The Sleeping Shaman in Association with Future Noise has the pleasure to announce that we are now booking dates for the up and coming Black Magician (Shaman Recs / Burning World) and Admiral Sir Cloudesley Shovell (Rise Above) UK Tour.
The tour is scheduled to take place between Thursday 11th October – Sunday 14th October 2012 which is only a few weeks away and we need to fill the Thursday, Friday and Sunday nights so if you think you can help, please drop Lee an email at firstname.lastname@example.org and the tour schedule is as follows:
Thurs 11th October: TBC
Fri 12th October: TBC
Sat 13th October: Leeds
Sun 14th October: TBC
Here’s a little bit of info about each band…
Black Magician (Shaman Recordings/Burning World)
In an age when music tends towards the derivative, the mechanical, the over-produced, Black Magician cast their attention backwards, and then back some more. The result of many a long discussion in country pubs, and long rambles through the more isolated areas of the English countryside, they formed through mutual appreciation of 70s prog, eerie folklore and a good real ale.
While they confess to being just as influenced by the late 60s British folk scene as by the old guard of heavy metal and doom, there’s no hippy-drippy philosophising here. Black Magician’s ideology is firmly rooted in the sinister. The brooding landscape of Arthur Machen, the haunted countryside of M.R. James, is where they reside most contentedly.
Black Magician distance themselves from the current trend for pseudo-occult rehashed doom posturing and clichéd horror film imagery. What you can expect is something much more sincere, a genuine fascination with the darker side of British history.
Monolithic cosmic-nod-inducing riffs, swirling Hammond organ and dark acoustic passages are the ingredients in this alchemical brew, the resulting concoction a grim incantation, an ode to anti-urbanism, a very English darkness.
Quotes from the press…
“Black Magician are the perpetrators of this demonic, nightmarish world as they take the core foundations of doom metal and twist it into an acrid smoke filled epic fantasy” – The Ripple Effect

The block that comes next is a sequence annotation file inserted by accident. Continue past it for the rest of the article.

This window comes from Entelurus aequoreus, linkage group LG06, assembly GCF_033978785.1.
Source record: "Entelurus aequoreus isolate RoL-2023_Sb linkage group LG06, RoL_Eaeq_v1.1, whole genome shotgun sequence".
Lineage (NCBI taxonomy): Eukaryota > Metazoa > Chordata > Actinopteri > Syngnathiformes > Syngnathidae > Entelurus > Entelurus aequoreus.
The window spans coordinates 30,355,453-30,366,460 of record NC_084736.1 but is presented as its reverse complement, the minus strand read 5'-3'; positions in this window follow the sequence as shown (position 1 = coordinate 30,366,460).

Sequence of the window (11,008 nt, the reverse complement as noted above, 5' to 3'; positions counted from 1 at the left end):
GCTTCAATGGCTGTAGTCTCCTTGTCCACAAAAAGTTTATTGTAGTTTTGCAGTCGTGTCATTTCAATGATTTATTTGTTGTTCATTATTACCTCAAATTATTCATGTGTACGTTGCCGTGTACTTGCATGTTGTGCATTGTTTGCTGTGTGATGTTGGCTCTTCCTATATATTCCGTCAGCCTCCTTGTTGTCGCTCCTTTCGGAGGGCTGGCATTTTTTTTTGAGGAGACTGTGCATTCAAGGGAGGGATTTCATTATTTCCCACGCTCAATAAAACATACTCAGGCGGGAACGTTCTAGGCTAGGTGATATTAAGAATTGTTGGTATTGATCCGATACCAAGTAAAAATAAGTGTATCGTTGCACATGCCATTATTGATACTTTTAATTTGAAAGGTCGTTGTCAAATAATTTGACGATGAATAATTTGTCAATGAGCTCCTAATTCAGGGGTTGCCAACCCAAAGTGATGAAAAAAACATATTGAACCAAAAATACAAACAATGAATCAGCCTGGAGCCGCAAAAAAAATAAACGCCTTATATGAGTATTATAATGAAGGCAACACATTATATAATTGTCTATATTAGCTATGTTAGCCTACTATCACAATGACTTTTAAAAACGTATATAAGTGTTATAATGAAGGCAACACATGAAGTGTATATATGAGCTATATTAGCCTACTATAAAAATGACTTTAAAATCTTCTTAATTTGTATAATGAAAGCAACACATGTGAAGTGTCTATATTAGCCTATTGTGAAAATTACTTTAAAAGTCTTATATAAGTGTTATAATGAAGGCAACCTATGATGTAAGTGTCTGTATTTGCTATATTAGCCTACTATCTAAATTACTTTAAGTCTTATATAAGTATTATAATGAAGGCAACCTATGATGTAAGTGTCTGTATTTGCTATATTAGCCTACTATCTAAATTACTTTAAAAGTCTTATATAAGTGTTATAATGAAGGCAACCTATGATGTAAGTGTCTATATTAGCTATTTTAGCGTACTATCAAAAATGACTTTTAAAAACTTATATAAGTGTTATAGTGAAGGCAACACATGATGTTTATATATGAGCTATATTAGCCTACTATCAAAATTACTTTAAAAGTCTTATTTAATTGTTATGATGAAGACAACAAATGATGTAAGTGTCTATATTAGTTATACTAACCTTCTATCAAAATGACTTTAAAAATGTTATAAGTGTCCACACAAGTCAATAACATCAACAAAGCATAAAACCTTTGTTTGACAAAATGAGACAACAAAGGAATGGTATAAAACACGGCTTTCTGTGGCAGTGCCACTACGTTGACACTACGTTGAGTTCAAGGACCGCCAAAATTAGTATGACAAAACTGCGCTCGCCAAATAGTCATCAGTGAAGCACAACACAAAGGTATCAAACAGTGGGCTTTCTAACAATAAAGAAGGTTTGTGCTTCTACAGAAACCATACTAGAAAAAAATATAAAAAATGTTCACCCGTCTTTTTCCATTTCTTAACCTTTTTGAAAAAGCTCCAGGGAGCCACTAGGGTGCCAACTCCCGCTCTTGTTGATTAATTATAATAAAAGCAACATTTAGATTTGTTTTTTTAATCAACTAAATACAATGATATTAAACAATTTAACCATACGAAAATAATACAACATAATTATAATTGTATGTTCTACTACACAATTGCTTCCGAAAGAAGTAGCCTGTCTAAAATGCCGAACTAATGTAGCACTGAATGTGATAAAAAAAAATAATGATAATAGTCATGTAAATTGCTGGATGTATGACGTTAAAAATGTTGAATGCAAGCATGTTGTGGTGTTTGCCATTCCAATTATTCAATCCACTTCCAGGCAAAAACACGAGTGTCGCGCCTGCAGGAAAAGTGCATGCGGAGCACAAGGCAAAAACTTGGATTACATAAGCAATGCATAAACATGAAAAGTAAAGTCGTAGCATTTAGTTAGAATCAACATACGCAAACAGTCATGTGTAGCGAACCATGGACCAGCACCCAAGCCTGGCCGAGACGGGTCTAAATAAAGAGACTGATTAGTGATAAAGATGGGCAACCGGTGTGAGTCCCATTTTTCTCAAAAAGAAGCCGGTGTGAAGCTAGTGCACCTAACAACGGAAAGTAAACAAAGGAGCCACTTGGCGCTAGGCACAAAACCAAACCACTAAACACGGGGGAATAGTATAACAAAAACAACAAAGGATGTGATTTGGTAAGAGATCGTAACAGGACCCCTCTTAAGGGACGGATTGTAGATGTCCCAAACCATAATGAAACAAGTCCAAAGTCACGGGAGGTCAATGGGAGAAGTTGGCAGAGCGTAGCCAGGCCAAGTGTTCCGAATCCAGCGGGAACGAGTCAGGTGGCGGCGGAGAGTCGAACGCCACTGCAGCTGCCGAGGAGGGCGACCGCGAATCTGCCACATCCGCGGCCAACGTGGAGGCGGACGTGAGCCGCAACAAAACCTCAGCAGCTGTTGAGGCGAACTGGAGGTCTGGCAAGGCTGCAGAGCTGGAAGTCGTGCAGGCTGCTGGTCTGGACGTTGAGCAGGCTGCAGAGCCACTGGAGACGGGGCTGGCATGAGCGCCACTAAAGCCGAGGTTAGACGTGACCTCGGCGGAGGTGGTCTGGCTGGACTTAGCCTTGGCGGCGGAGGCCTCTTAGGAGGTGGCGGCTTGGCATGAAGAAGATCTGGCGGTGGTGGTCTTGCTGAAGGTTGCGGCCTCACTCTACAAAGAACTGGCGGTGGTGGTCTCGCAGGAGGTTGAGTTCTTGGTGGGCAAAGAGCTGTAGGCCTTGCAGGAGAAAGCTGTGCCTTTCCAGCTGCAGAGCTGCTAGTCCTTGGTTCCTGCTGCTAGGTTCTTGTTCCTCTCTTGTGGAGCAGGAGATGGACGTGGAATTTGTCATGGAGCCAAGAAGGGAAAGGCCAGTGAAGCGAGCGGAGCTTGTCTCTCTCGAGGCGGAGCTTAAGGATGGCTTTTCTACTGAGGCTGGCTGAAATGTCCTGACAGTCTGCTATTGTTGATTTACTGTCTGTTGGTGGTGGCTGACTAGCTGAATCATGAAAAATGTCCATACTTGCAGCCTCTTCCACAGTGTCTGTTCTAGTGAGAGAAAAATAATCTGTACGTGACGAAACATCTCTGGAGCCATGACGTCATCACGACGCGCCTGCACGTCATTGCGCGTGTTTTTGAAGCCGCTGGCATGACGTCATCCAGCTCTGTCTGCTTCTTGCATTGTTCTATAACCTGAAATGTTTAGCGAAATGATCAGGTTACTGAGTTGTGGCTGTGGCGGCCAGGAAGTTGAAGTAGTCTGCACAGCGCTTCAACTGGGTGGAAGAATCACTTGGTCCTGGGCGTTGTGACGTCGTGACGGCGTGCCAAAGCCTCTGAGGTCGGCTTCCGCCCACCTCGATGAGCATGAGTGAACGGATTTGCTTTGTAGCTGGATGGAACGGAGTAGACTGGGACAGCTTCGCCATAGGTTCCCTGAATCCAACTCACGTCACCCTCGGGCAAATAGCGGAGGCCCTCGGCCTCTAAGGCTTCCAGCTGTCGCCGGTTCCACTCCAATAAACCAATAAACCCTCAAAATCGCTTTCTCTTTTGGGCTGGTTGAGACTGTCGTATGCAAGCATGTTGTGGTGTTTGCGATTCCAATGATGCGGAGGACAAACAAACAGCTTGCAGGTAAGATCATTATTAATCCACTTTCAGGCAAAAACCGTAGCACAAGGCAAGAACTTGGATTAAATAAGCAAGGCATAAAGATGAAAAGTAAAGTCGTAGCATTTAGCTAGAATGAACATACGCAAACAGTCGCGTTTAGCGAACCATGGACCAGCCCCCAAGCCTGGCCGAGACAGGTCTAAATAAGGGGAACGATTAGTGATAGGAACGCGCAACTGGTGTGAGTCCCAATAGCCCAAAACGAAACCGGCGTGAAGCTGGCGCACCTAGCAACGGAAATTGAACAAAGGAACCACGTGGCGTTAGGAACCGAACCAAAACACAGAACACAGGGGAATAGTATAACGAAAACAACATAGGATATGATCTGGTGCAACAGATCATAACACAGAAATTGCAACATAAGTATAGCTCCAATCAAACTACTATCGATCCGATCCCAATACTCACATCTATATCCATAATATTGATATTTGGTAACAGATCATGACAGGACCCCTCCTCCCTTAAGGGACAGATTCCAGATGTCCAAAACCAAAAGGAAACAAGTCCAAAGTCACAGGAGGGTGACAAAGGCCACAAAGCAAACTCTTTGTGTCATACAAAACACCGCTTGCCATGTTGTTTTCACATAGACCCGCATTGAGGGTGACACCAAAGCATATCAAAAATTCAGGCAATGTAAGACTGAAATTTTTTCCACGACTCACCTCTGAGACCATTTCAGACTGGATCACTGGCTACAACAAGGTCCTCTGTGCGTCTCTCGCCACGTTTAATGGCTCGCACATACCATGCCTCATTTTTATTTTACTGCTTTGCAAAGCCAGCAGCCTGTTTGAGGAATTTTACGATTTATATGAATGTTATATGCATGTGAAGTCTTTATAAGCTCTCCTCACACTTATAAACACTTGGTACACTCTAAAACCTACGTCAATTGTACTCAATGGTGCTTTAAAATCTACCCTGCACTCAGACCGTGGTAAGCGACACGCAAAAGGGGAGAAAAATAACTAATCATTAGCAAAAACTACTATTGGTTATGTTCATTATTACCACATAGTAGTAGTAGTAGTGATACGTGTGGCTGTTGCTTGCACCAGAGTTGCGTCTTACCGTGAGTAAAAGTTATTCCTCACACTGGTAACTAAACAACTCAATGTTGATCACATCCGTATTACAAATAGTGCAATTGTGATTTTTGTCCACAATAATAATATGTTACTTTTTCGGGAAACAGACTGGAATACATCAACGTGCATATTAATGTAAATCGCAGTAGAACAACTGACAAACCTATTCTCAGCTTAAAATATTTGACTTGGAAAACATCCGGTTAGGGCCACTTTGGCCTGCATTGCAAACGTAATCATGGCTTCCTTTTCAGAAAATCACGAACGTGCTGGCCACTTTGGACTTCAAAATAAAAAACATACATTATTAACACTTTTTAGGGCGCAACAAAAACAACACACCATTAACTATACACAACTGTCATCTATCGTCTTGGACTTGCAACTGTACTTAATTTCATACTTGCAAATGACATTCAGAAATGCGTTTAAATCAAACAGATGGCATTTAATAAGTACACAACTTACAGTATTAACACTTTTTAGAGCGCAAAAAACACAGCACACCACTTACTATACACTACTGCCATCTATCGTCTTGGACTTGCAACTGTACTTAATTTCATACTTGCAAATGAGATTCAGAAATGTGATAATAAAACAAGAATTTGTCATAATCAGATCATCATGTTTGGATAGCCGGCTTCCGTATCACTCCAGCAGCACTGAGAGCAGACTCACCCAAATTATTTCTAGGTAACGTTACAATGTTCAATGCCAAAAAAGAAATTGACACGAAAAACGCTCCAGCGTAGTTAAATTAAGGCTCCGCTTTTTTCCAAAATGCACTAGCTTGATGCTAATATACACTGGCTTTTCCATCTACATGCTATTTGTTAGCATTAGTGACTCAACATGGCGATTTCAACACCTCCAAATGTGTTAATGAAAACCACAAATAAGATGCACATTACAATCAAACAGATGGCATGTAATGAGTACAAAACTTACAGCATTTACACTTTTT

“This isn’t your fusion doom, or your experimental doom, this is doom doom – traditional doom with heavy, slow riffs, glacial jams echoing across black tundras, emitted by bearded men, with SGs and Orange amps, playing at fucking Stonehenge” – Bearded
“They play slow, heavy, obsessive riffs that exude a malicious intent unusual in the style. They occasionally inject a subtle guitar melody here or there when absolutely necessary but for the most part this is one of the most foreboding sounding records I’ve heard in a while” – Metal Ireland
“Black Magician gives us a classic doom Metal platter onto which has been bolted a profound interest in eccentric occult film and literature” – Metal Talk
Admiral Sir Cloudesley Shovell (Rise Above)
The closest I can get to describing hearing Admiral Sir Cloudesley Shovell’s music for the first time is that it was akin to the aural equivalent of stumbling into an 18 year-old male’s bedsit in 1973.
Status Quo, Budgie and Black Sabbath albums are piled on top of the hi-fi; torn centrefolds from Playbirds and Whitehouse are Sellotaped to the walls; Richard Allen’s Suedehead, William Burroughs’ Junkie and Francis King’s Sexuality, Magic & Perversion tumble from the window sill; crushed Courage Light Ale cans and Players No 6 packets form a tower in the corner; filthy, tight-fitting T-shirts and patched-up denim bell bottoms are strewn all over the floor. And there, in the centre, like a Biblical king surveying his domain, is the music lover – a stick-thin, back street Jesus, engrossed in the rolling of his last spliff, flowing hair all but obscuring his chops, the opening bars of The Groundhogs’ ‘Cherry Red’ blowing from the speakers around him like a sucker-punch from Heaven.
Get the picture? Good. The Shovell, as their friends and fans know them, belong spiritually to a time and place we’d all like to believe still exists somewhere – maybe that’s why their no-nonsense take on the progressive metal sound of the early-mid ’70s is so damn accessible. You don’t need a degree in doom-rock or a Masters in metal for their incorrigible clatter to strike a (power) chord – you just need ears, feet and some appreciation of what makes bands and music GOOD.
Some statistics: the Shovell are named after a 17th century English naval commander; Bill Darlington plays drums and is too thin, Louis Comfort-Wiggett plays bass without his glasses falling off and Johnny Gorilla plays guitar and shouts, both loudly; they have been together as a band since 2008 and mates for donkey’s years; their lineage includes more neo-psych, garage, freakbeat and powerpop combos than you could shake a stick at; there are people in Catalunya, Spain still recovering from the Shovell’s May 2009 tour there; their 2011 Rise Above 7”, ‘Return To Zero’/’Day After Day’, sold out instantly and now commands up to £100 a copy; their debut long-player will tear your face off and put it back on inside out, using spit.
OK, so that last bit may be open to conjecture but make no mistake – Don’t Hear It… Fear It! (available on CD and gatefold vinyl with bonus “Euro style” 45 – oh yes) finds the Hastings threesome delivering the kind of greasy hard-rock thrills rarely heard in this climate of blind nostalgia and misjudged authenticity. It’s hard ’n’ heavy, without the marshmallow; it’s old-fashioned yet so NOW that it hurts; it has three songs on side one and four on side two; it has yer actual Tony McPhee off of the aforementioned Groundhogs on it – it’s a rock ’n’ roll album made by people who give two shits and who’ve earned just a little “me” time in the company of your ears. OK?